The Devil’s in the Details: Canadian “Devil’s Face” Banknotes

By: Dara Vandor

Lot 40 Set Of Eight Bank Of Canada 1954 Devil’s Face Specimen Bank Notes the $1, $20, $50, $100 & $1,000 numbered 0058; $2, $5 and $10 numbered A, B & C 0158 respectively; all BCS sealed and graded, Almost Unc-58; adhesive; in a binder. Estimate $9,000-$12,000

They say the Devil is in the details—details which became of actual concern for the Canadian Mint in 1954.

When Queen Elizabeth II came to the throne in 1953, it followed that Canadian currency must be updated to reflect her role, replacing her father George VI’s face on the nation’s money. The back of the new currency was designed by Canadian war artist Charles Comfort, depicting eight landscapes from across the nation. For the front, celebrated Canadian photographer Yousuf Karsh was commissioned to take a portrait of the Queen, which was then translated into an engraving by master engraver George Gundersen of the British American Bank Note Company.

The new, modernized bills were released in 1954. Not long after, complaints began to surface about a peculiarity in the Queen’s elegantly coiffed hairstyle—a sinister face visible among her curls. Civilians saw a hooked nose, two bushy eyebrows, and a pointy chin, likening it to the Devil. The uproar made its way to England, with H. L. Hogg, a British politician, sending a letter in 1956 to the High Commissioner for Canada in the United Kingdom which reads:

“The Devil’s face is so perfect that for the life of me I cannot think it is there other than by the fiendish design of the artist who is responsible for the drawing or the engraver who made the plate…I enclose an envelope for the return of the note but I would be better pleased if you told me you had burned it.”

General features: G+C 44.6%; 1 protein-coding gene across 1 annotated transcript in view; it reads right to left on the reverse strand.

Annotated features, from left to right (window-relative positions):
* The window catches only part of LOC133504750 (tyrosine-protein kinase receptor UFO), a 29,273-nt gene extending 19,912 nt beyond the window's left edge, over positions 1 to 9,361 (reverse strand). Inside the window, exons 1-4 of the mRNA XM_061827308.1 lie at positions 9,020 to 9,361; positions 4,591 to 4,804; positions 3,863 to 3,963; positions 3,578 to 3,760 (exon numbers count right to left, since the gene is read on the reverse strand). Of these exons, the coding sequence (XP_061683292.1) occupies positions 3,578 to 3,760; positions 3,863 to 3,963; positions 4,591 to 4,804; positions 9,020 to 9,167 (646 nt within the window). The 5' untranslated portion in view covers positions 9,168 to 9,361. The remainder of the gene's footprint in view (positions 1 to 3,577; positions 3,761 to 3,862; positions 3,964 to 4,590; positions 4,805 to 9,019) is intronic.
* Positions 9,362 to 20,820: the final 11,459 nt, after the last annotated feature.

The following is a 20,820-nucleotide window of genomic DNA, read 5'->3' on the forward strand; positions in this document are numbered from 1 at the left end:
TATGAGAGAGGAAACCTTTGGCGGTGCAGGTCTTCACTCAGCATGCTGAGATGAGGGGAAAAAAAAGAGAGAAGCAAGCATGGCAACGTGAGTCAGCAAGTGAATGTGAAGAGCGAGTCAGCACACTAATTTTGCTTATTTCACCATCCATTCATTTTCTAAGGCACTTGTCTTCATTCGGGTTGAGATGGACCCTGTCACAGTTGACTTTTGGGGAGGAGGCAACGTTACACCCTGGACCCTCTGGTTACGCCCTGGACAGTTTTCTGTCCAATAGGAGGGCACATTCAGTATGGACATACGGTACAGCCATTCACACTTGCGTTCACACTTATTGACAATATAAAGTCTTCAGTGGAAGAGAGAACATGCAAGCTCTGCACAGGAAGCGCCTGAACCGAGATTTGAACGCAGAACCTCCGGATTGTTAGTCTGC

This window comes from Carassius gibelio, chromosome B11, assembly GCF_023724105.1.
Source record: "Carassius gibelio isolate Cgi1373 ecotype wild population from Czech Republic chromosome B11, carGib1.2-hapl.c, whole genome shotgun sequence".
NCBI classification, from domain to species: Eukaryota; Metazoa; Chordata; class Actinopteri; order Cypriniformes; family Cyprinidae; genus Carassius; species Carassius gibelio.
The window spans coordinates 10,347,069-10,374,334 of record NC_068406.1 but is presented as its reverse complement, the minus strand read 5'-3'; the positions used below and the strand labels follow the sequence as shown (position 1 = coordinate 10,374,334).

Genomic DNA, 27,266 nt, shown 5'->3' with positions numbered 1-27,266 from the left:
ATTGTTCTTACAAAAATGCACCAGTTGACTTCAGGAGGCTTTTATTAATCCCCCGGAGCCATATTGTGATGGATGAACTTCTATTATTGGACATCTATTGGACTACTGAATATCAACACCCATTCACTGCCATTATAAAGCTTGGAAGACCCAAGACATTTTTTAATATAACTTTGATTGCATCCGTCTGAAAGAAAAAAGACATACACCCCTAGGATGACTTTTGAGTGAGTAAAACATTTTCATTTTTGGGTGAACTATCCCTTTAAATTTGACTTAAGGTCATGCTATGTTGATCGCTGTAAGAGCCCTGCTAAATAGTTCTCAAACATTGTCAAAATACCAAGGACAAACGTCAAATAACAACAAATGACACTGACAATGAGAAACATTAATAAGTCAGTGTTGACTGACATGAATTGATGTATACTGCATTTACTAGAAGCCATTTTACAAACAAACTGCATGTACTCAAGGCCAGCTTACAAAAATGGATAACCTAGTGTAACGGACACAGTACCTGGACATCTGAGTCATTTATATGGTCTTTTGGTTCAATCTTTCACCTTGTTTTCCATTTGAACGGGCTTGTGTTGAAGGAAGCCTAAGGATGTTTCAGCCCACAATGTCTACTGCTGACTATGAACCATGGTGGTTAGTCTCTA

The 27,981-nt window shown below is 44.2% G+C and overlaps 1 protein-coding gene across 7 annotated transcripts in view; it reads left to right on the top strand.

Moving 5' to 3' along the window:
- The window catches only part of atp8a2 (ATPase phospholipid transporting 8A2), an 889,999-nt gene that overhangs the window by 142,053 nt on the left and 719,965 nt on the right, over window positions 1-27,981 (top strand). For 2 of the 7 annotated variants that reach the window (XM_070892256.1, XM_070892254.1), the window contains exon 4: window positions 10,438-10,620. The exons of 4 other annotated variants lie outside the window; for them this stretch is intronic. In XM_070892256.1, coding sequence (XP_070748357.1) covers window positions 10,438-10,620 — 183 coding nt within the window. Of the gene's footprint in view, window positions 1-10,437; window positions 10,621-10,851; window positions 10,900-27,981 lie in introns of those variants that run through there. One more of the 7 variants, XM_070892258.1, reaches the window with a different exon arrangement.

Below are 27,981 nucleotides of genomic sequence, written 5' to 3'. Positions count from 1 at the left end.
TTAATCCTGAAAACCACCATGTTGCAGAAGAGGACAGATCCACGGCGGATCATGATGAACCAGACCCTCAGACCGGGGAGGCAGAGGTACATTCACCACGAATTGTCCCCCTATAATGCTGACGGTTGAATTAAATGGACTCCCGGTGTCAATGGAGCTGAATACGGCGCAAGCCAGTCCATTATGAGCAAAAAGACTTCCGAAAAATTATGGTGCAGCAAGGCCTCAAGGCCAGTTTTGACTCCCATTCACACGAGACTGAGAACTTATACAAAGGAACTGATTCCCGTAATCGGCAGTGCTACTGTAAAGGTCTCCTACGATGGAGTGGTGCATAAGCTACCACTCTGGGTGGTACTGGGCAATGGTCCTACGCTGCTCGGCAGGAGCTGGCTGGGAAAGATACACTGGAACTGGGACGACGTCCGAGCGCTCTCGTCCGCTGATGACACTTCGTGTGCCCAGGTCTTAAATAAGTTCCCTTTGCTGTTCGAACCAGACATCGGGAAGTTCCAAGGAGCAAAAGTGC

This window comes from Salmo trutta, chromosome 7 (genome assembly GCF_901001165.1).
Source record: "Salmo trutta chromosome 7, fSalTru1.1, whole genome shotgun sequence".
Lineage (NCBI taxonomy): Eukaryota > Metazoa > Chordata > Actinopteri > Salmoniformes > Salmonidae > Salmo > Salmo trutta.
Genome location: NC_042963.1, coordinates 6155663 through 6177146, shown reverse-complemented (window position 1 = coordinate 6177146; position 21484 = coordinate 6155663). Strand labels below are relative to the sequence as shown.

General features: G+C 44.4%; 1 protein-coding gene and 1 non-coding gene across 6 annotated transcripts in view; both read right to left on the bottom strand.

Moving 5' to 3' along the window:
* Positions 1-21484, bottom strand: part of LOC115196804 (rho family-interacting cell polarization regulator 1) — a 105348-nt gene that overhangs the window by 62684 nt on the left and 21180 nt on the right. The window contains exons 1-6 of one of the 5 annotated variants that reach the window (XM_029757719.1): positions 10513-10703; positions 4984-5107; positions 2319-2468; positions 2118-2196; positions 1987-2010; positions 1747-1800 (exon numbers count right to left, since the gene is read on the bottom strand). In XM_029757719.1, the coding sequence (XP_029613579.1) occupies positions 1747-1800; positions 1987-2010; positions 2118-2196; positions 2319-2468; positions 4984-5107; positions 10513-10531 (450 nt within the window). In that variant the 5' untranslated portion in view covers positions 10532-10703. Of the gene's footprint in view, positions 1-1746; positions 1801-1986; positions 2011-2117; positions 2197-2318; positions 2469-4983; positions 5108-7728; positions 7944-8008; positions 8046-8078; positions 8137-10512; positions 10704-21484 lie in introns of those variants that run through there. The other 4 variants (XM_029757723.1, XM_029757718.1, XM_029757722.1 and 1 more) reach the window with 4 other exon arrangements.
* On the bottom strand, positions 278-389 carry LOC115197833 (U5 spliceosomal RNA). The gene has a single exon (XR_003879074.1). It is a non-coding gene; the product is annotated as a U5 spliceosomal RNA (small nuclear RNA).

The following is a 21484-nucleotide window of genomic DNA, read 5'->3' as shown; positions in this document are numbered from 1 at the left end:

Conspiracy theories abounded, with some blaming foreign influences, malevolent infiltrators, and/or Gundersen himself, who was suspected of harboring Irish republican or occult views. Not only the subject of idle whispers, the Devil’s face was the subject of several stories in the Canadian press. The Canadian Bank soon moved to correct the issue, enlisting engraver Yves Baril to darken the offending curls in the Gundersen engraving. By 1957, the diabolical face was no longer being printed on the nation’s bills.

The original Karsh photograph (left) and the Gundersen engraving (right). Image via the Bank of Canada Museum.

When the Gundersen engraving is compared with the Karsh photograph, it becomes clear that the former took no creative liberties. His work is entirely faithful, with any demonic faces being entirely coincidental—though no one has ever questioned the Queen’s hairdresser!

These so-called “Devil’s Face” banknotes have become sought after by collectors, owing to their scarcity and novelty. Waddington’s is pleased to offer these rarities in our Numismatics Auction.

About the auction

Online from online August 26–31, the auction features a fine collection of Canadian bank notes including numerous examples of ’Specimen’ notes from both 1937 and 1954 series; high grade French & English 1935 series notes; replacement notes; and both French and English versions of the 1935 $25 note. Also included are gold coins from numerous countries, silver coins lots, Olympic coins and commemoratives. Philatelists will enjoy an exceptional collection of Canadian stamps being sold as an album.

Please contact us for more information.

On View:
 Monday, August 28 from 10:00 am to 5:00 pm
 Tuesday, August 29 from 10:00 am to 5:00 pm


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